For me, my internal landscape matters more than the exterior.  If I’m too busy to read, my writing really suffers.  Re-reading definitely counts.  It’s a bit like listening to a familiar piece of music, with the bonus of being able to concentrate on what elements make me love it, rather than what happens next.

Hobby activity counts, since while my hands are busy, my subconscious feels free to wander.  Even my gaming time, which is a sort of storytelling, can stimulate my writing.  This is not because I reuse game elements, more because the freedom to be part of an evolving story with no pressure to produce a saleable piece reminds me why I love to share stories.

We’re just back from a trip, and I need to go out and crawl between the plants and see what might have ripened while we were away.  Then I think I’ll see what my subconscious came up with while the many hundreds of miles between Albuquerque and Phoenix spun out under the tires.

Beans, Sunflowers, Tomatoes

FF: Bitten and More

July 15, 2022
Characters Seek Advice from a Wolfe

It’s been a crazy, busy week, full of upheavals, as well as working around a hand Persephone bit (hard) last Thursday when she got scared while at the vet for her annual checkup.  (It’s almost better, thank you.  Yes, I did see a doctor.)  Books were a very welcome refuge.

For those of you unfamiliar with this column, the Friday Fragments lists what I’ve read over the past week.  Most of the time I don’t include details of either short fiction (unless part of a book-length collection) or magazines.  The Fragments are not meant to be a recommendation list.  If you’re interested in a not-at-all-inclusive recommendation list, you can look under Neat Stuff.

Once again, this is not a book review column.  It’s just a list with, maybe, a bit of description or a few opinions tossed in.  And it’s also a great place to tell me what you’re reading. 

Completed:

The Animal World of the Pharaohs by Patrick F. Houlihan.  This 1996 study is enjoyable and engrossing.  I really liked the ambition of this study.  From sacred animals to family pets, everything is covered.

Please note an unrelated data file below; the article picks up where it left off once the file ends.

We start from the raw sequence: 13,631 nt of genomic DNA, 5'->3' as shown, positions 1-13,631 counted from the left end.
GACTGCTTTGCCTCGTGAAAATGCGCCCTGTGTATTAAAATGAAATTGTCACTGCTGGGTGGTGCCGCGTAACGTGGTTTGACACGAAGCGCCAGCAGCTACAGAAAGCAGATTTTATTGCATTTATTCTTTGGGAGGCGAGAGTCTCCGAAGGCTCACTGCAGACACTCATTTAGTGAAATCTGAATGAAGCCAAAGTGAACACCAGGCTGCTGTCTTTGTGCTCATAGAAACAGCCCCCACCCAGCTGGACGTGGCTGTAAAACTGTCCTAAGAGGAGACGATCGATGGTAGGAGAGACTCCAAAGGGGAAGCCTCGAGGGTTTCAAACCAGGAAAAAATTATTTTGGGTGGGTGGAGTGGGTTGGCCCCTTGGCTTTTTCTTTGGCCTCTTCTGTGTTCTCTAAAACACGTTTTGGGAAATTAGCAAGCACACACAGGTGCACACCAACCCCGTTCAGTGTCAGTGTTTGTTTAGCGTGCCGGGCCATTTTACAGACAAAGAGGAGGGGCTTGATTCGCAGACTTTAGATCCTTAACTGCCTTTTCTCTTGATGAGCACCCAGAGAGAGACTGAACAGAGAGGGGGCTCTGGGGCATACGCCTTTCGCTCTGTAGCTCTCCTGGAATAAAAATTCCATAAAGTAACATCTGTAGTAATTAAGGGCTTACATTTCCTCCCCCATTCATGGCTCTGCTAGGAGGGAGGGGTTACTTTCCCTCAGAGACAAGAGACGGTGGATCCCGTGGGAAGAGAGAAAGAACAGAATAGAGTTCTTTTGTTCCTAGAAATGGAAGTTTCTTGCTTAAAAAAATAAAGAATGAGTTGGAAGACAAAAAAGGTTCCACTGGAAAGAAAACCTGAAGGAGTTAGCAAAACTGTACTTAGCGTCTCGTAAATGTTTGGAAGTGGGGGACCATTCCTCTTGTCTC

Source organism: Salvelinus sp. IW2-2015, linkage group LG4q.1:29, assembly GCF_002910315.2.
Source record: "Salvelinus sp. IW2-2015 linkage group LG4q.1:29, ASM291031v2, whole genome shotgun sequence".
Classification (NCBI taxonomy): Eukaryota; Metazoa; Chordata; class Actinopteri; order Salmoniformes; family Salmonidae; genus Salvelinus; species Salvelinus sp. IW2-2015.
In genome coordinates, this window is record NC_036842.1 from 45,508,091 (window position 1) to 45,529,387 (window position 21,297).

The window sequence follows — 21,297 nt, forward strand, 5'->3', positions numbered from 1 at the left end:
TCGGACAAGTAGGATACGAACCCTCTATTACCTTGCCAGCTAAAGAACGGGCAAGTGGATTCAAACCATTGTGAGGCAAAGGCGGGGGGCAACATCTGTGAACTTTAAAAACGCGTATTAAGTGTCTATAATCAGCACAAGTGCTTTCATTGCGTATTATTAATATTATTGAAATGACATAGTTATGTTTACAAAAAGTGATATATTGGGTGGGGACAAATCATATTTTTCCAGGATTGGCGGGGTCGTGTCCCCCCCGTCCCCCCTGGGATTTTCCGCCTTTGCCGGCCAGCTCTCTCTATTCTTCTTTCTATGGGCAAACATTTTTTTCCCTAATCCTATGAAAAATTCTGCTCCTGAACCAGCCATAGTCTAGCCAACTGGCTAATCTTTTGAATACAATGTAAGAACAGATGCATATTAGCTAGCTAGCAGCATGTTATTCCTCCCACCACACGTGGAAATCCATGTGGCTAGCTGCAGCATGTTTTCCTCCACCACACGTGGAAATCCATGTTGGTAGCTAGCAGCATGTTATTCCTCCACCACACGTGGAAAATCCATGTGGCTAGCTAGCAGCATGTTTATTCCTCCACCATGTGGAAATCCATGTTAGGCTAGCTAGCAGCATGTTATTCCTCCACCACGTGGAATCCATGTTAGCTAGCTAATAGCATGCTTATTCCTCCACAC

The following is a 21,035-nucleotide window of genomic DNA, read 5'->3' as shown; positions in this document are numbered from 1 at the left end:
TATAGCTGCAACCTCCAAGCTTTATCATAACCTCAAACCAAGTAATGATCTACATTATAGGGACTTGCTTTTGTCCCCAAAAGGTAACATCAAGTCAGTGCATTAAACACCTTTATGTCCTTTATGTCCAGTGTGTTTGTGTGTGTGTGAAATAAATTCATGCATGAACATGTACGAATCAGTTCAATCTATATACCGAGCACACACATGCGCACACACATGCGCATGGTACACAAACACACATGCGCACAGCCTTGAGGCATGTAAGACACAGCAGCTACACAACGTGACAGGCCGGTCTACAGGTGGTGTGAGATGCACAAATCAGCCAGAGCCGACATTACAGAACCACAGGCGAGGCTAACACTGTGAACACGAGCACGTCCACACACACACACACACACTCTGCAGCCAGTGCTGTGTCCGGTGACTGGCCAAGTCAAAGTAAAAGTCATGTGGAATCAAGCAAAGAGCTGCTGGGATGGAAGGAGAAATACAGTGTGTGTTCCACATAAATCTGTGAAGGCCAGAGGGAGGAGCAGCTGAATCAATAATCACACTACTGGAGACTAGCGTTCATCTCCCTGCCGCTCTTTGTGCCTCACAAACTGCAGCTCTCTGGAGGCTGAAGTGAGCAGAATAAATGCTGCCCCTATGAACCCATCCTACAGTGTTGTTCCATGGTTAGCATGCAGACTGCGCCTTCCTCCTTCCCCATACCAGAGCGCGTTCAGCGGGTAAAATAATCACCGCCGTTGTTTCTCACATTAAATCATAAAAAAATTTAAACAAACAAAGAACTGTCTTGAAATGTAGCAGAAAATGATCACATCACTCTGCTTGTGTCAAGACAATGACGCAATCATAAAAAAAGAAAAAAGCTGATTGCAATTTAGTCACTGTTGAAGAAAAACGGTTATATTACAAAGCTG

The Rails that Bind: America’s Freedom Trains as Reflections of Efforts to Form Cultural Consensus and Indicators of the Weakness of Cold War Memory by Daniel Speer.  A William & Mary Honor’s Thesis.

Where There’s a Will by Rex Stout. 

Jenny’s Moonlight Adventure, story and pictures by Esther Averill.  A short story about courage.

Jenny and the Cat Club, story and pictures by Esther Averill.  Jenny, in case you wondered, is a little black cat who wears a red scarf.

In Progress:

The Raven King by Maggie Stiefvater.  Audiobook.  Fourth of her “Raven Cycle.”  I’ve read the whole series, but this one only once, so a re-listen seemed a good thing.  For those of you who enjoy audiobooks, the reader does an excellent job with this series.

The Mother Hunt by Rex Stout.

Also:

Finished Smithsonian right in time for a new one to arrive.  I feel bad for the painting that is mocked in one article.  I don’t think it merits it, for a variety of reasons.

Bookstores, Podcasts: the Wild Life of a Writer

July 13, 2022
Postcards, Bookmarks, Buttons

This week I have lots of cool things to tell you about, much of it related to my life as a writer, but not forgetting bunnies and veggies.

First, I’m doing an in-person event at Poisoned Pen bookstore in Scottsdale, Arizona on Sunday, July 17th, at 2:00 pm.  We’ll have all three of my new books: Library of the Sapphire Wind, Aurora Borealis Bridge, and A New Clan (a Star Kingdom novel, in collaboration with David Weber).  For those of you who can’t make the trip to Arizona, Poisoned Pen does do signed books by mail order.  My understanding is that there may be a live simulcast of the interview.  Check Poisoned Pen’s website for details.

Oh…  At the signing, I’ll have with me the cool bookmarks, post cards, and other swag shown above.  I even have a limited number of stickers signed by David Weber, so you can have your copy of A New Clan signed by both authors.  The stickers are reserved for copies of A New Clan, but I should have enough bookmarks and postcards for everyone.

Second, if you’re wondering about Library of the Sapphire Wind and Aurora Borealis Bridge, this past weekend a new review came out that meets the remarkable challenge of being accurate, detailed, and spoiler free.  You can read H.P. Holo’s take on Library of the Sapphire Wind here.

I will be putting links to other reviews on my website as time permits.

Third, if you’ve ever wondered how David Weber and I work together on our collaborations, we did a very long interview with David Butler for Baen Free Radio. 

You can find Part One here:

https://www.baen.com/podcast/index/view/id/582

and Part Two here:

https://www.baen.com/podcast/index/view/id/584

As for the really important stuff…  The baby bunny is still in the yard, still leaving the veggies alone, although it is no longer running away quite as fast when we go out into the yard.  This may be a good thing (enable us to move it out of the yard) or a bad thing (if it starts deciding to augment its natural diet with our produce).  Jim has decided to fence the bed that has Swiss chard and arugula, as this would be the bed most likely to suffer if the bunny gets too brave.

 We’ve added a few string beans to our harvest, and I think we might get a few ripe tomatoes by the end of this week. 

On that note, I’m off to have some coffee, then get on to writing and other fun things.